UPDATE 6/8/08: I’ve noticed that my comment regarding RDS moving one letter at a time on the Sony radio is slightly incorrect. I mentioned it because it was doing so on local 105.1 WAVA’s RDS at the time of the review. It scrolls letter-by-letter as fast as it does on the Denon radio when tuned to other stations. Apparently WAVA’s RDS was programmed slow, as I haven’t observed the same thing on other stations. After using this radio through two Sporadic E-Skip and many more tropo openings so far in 2008, I have found this radio to actually get some RDS signals better than the Denon TU-1500RD. For example, there have been a few times where the Sony would receive scrolling RDS from a distant Tr station (i.e. 106.9 WAFX Suffolk, VA @132mi) without a problem. The Denon, on the other hand, could not decode WAFX’s RDS completely—instead of scrolling RDS like on the Sony radio, the Denon displayed a garbled reading of the RDS that did not scroll or change at all. The Sony also picked up RDS from 88.5 KDCR Sioux Center, IA, over local 88.5 WAMU (as seen here), while the Denon radio didn’t even show that RDS was being received from KDCR. Even with this said, the Denon still decodes RDS faster and does get some RDS that the Sony won’t pick up, so its more of a toss-up now as to which radio handles RDS better.
One aspect of the Sony tuner that I haven’t fully reviewed in my original review is its soft-muting of frequencies without any local stations on it. I mentioned above, in the Analog FM Reception section, that the radio’s soft-muting made me mistakenly believe that its sensitivity wasn’t as good as the Denon TU-1500RD.
The diagram above shows an eleven-minute period of unattended DX on 93.7 FM on 6/20/08. The top row of waveform is from the Denon, while the bottom is from the Sony radio. Note how the Sony radio is slightly lower (smaller waveform) when the radio is not receiving any signal compared to the Denon. You can also see higher ‘peaks’ when a signal is received on the Sony, even in some cases where a peak is obvserved as being received on the Sony, with no (or little) indication on the Denon. Although the Sony’s soft-muting causes the waveform to be smaller when no signal is received, it quickly peaks at the same volume (sometimes louder) than the Denon, while the audio from both tuners sound identical in volume when listened to with my ears. This finding proves to be extremely helpful for meteor scatter DXing, as the peaks caused by Ms signals will be easier to ID from the Sony radio than the Denon tuner.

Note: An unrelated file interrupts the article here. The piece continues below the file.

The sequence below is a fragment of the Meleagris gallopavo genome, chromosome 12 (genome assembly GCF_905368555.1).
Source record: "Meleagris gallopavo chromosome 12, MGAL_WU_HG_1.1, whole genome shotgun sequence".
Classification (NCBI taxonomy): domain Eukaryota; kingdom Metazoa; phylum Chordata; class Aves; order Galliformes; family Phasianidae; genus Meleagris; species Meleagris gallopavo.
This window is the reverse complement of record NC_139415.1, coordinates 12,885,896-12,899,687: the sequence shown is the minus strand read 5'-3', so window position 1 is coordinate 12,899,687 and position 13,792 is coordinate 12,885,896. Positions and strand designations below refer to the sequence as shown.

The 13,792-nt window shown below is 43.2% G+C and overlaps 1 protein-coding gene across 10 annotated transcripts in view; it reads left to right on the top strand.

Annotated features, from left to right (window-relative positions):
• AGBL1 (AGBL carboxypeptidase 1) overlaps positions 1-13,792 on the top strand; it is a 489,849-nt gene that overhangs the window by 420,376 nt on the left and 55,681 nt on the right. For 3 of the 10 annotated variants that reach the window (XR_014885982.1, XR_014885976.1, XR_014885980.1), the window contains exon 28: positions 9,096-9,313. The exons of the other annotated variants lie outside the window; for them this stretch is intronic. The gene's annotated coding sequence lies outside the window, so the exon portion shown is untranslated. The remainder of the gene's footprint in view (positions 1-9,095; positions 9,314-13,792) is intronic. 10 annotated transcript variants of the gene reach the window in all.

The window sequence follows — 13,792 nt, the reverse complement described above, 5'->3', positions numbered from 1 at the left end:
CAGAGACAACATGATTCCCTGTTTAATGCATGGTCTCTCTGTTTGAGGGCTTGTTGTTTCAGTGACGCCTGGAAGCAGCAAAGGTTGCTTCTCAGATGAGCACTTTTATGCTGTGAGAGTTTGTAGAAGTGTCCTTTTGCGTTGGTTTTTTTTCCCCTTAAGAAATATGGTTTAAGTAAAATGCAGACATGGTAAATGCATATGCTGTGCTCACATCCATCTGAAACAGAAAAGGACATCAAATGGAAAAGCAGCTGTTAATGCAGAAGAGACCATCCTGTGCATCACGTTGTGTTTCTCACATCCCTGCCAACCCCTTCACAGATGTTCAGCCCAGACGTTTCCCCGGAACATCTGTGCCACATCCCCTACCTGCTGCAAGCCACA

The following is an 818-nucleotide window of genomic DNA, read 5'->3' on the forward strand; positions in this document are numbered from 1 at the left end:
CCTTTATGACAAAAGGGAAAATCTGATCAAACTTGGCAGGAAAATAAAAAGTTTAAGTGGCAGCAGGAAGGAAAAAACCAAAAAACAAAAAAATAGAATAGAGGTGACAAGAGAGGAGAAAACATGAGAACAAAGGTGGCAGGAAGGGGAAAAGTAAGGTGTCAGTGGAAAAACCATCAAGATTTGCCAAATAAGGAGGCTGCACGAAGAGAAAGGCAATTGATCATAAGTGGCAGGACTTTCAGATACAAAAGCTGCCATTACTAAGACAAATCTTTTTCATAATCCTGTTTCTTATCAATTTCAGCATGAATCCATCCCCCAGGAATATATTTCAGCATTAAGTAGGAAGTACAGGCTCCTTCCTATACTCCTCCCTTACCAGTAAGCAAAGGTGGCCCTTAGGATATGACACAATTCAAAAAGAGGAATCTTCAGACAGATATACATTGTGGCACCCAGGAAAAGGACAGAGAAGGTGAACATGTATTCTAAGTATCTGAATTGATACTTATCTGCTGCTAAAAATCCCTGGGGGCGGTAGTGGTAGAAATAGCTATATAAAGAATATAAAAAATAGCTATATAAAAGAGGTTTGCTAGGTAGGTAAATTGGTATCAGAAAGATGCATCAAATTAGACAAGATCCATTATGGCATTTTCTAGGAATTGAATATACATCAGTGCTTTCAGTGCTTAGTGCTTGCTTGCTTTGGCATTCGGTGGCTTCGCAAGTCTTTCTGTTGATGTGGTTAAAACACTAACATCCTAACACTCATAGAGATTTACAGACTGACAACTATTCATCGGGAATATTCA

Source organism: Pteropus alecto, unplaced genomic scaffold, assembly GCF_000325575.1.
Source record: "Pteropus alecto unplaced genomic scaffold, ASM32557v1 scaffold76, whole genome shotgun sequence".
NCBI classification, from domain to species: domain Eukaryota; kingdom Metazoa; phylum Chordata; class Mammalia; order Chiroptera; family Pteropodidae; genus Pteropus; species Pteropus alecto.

The Sony radio is not perfect, but its positives definitely outweigh the negatives, making it well worth its $99.99 price. If I didn’t know the price after using the radio, I would guess it cost at least $199, and possibly more based on its performance and selectivity. It has some great features (most notably HD Radio) that isn’t even available in the $249.99 Denon radio. I’d recommend the Sony to anybody who is looking to add HD Radio capability to their DX shacks, or those who would like to upgrade their equipment but don’t want to shell out over $200 for a Denon or comparable analog-only radio. This is definitely your choice if you are unable, or prefer not to, have a radio such as the Denon modified for optimal DXing, as the Sony’s selectivity and sensitivity is comparable to the Denon without modification.
UPDATE 6/8/08: I feel I might have been a little too harsh in my original review on this radio, especially in the RDS section above. After using the radio for almost a month, I would say the Sony is almost identical to my Denon tuner, and that if this radio was available in ’06 when I purchased my Denon, I would’ve instead bought this Sony radio and saved $150. I actually have found myself DXing regularly with the Sony radio more than the Denon in the past few weeks, as the added HD capability built-in to the radio means I don’t have to (while using the Denon) re-tune to the same frequency on the Sony to see if a station is coming in with HD Radio. I still recommend the Denon radio and like its bigger display than the Sony radio, however the fact that it needs modification to work well with DXing makes the Sony radio an even better radio for all DXers.
Do you have any questions about this radio? Click on the ‘CONTACT’ link at the top of the page and send me an email!